1. Think Cozy- Be Cozy. “I always bring a headlight and layers, especially on my feet and hands,” she says. “If your feet go, you’re done, and if your hands go, especially as a photographer, you’re done.” -Shawn Malone There’s no doubt that a winter Aurora viewing will, to put it lightly, awaken your senses. The snow and cold don’t have to negatively affect your experience, though. In fact, the cold climate can serve to freshen an experience that might otherwise be just another Northern Lights outing — this is where a healthy combination of fire, blankets, and a Thermos of something hot will come in handy. You might find yourself stumbling through the snow, following the faint path of your headlamp in search of a spot with a good view of the north while your lungs and legs burn from the cold. It might take some trial and error to figure out what kind of layering is right, and if you don’t plan ahead you could end up with chilly digits before the first green rays emerge from the horizon. Still, there’s nothing like spending a few hours under the stars, and this is particularly true in the winter, so go overboard with warm things until you get it right. 2. The South Shore Of Superior Is An Ideal Aurora Spot Malone — whose night sky videography and photography has been shared by countless news and science organizations, including the Smithsonian Magazine — is adamant that the south shore of Lake Superior is one of the best places to watch the Northern Lights in the lower 48. Her claim is easily substantiated, as the lake is pretty much a freshwater stage for the lights to dance across. Just keep an eye on the moon. "In the winter the moon actually rises in the NE and sets in the NW, so on the night of a full moon when the light might compete with the light of the aurora. During very active aurora displays, if the moon is behind you (when it is highest in the sky) as you look north to view the Aurora, the moon acts like a light that illuminates the foreground very nicely in your aurora photos " says Malone.
3. Choose Your Own Adventure. Marquette’s vantage point on the south side of Superior also makes accessibility virtually effortless, according to Malone. “A couple of no-brainer places that are very accessible and are probably some of the best viewings in the lower 48 are the M-28 turnouts,” she says. “Because of Lake Superior, we have no obstructions and we have very little or no light pollution, which is half the battle with seeing the aurora.” Whether winter or summer, the ability to sit in your car and enjoy a view of the Aurora without the annoying glow of industry and street lamps is a luxury not afforded to most living in the United States (or even the world). That being the case, Malone has had the opportunity to introduce a worldwide audience to the reality of the light-pollution-free world of the Marquette night sky through her imagery and social media channels. “It’s such an amazing phenomenon to see light in the sky, and not a lot of people in the country have the opportunity to see that,” she said. “You have people paying big bucks to go to Norway or Alaska, and you have the opportunity to see that same phenomenon here, even if it doesn’t happen on nearly the same frequency that those two places have. But from my images, you can see that the opportunity is out there, and it’s just indescribable.” 4. Finally Figure Out Night Sky Photography It’s human nature to see something awesome and want to document it for later. Malone offers budding night sky photographers intermittent classes so they can learn the obsession of chasing the Aurora. While her workshops cover this niche in great depth, she does have a few tips for those who have DSLR cameras and would like to give night sky photography a chance. “Everyone has all kinds of different gear, but this is definitely not going to work with an iPhone,” she says, adding that a DSLR with a wide-angle lens will get you one step closer to quality Aurora photography. From there, she recommends keeping the aperture wide open (2.8 or as low as your camera can go), and maintaining a relatively high ISO — say around 1600 or higher. From there, you can adjust the shutter speed accordingly, though it will usually be between 15 and 30 seconds where there aren’t city lights or the moon to compete with. A tripod and remote shutter release for stable shooting is also a must. 5. Because There’s No Better Time Than Winter Quite possibly the only benefit of long, dark winter days is that darkness is a third of the recipe needed for an Aurora event (the others being solar activity and a clear, cloud-free sky). With about two times more darkness than during the summer, winter is (in theory) the most ideal time to try to witness the lights. Malone also asserts that the lack of humidity on crisp, clear winter nights helps to bring out the detail of Aurora events, as opposed to humid and hazy summer events that tend to look a bit blurry or foggy. And while Lake Superior has a tendency to throw crazy weather events at the Marquette region with little to no warning, Malone assured that once the lake freezes over a bit, it allows for crystal clear skies and the better viewing opportunities that present themselves when sporadic lake-effect weather patterns take the back burner. Malone says that "It is difficult, but not impossible to predict the aurora - forecasts are strongest during very strong earthward directed events on the Sun, but even with a strong forecast you can get skunked." There are a few sites that offer some level of forecasting. Here are a few worth looking at: NOAA, Space Weather or Space Weather Live. Regardless of whether you elect to hike up Hogback or pull to the side of M-28 to enjoy the Aurora, it’s an experience you should consider taking advantage of this winter, no matter how much effort you hope to exert in the process. “It’s almost hard to put into words how amazing they are,” Malone says, struggling to vocalize what she has so effectively shared through her images. “But they’re better than any fireworks display that you’ll ever see.” It goes without saying that you should probably take her word for it. If you'd like to see more work by Malone, Check out her gallery online at lakesuperiorphoto.com, check out her shop on 211 South Front Street in the Rosewood building, or give her a call at (906)228-3686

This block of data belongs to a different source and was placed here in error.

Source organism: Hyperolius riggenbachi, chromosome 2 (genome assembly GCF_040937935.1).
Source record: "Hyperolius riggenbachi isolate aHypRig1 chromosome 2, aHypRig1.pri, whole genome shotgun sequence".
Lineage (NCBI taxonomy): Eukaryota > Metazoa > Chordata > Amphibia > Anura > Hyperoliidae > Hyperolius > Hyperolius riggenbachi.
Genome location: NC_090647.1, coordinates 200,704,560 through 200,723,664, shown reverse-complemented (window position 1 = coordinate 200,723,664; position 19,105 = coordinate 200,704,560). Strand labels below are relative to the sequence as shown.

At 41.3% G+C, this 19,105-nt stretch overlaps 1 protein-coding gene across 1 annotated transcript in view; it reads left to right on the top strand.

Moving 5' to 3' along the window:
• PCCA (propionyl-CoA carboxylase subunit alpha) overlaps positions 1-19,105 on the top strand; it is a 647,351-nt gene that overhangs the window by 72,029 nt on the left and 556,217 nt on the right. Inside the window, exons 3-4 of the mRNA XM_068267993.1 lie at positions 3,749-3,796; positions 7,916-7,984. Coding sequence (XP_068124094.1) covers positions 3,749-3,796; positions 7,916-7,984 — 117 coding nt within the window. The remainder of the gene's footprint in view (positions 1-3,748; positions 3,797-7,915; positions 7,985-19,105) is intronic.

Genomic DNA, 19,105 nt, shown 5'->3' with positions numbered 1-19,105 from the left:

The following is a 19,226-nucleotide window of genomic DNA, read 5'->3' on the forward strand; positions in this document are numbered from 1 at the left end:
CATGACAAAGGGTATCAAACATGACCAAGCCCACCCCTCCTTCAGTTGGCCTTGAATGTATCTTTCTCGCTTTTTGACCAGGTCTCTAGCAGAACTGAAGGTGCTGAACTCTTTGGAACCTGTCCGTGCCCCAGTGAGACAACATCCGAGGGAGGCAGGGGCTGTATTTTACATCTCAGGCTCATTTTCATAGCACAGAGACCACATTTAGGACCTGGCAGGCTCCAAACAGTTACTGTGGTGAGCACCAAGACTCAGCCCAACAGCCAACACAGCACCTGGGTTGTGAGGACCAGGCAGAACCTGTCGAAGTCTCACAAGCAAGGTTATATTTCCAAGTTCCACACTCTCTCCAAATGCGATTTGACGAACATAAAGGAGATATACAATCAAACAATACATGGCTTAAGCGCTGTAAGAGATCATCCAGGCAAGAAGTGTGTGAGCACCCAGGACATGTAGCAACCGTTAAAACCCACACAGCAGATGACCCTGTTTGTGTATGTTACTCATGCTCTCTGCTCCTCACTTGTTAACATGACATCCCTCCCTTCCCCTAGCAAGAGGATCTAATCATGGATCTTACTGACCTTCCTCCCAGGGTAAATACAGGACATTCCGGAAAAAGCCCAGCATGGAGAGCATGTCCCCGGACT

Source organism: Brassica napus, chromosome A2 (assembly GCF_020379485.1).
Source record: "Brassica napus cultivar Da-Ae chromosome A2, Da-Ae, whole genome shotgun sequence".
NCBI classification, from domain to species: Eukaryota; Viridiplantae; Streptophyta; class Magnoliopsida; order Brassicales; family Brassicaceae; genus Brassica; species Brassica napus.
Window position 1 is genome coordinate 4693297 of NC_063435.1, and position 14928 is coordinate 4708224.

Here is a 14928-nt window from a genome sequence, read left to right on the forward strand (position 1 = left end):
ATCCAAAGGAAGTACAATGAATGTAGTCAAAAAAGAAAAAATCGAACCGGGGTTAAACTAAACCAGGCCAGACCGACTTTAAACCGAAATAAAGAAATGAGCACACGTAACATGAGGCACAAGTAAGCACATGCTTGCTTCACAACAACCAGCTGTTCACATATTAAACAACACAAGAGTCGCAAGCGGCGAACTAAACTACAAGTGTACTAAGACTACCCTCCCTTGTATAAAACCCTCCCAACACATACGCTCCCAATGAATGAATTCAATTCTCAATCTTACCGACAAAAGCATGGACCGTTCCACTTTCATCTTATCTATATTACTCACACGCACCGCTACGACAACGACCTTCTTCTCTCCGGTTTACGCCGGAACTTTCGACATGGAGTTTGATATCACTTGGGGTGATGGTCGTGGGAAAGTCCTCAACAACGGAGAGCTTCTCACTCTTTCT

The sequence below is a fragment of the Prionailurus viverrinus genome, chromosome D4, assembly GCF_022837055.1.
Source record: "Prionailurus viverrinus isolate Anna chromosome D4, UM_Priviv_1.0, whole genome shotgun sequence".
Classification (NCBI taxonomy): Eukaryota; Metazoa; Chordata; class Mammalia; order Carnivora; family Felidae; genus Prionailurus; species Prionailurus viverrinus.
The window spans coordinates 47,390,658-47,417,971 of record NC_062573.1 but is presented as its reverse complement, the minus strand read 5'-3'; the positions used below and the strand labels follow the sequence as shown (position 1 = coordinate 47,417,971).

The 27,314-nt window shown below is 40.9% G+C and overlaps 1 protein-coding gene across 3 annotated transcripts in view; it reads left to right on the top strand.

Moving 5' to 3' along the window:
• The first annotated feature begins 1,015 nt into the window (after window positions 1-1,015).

-Words by Amanda Monthei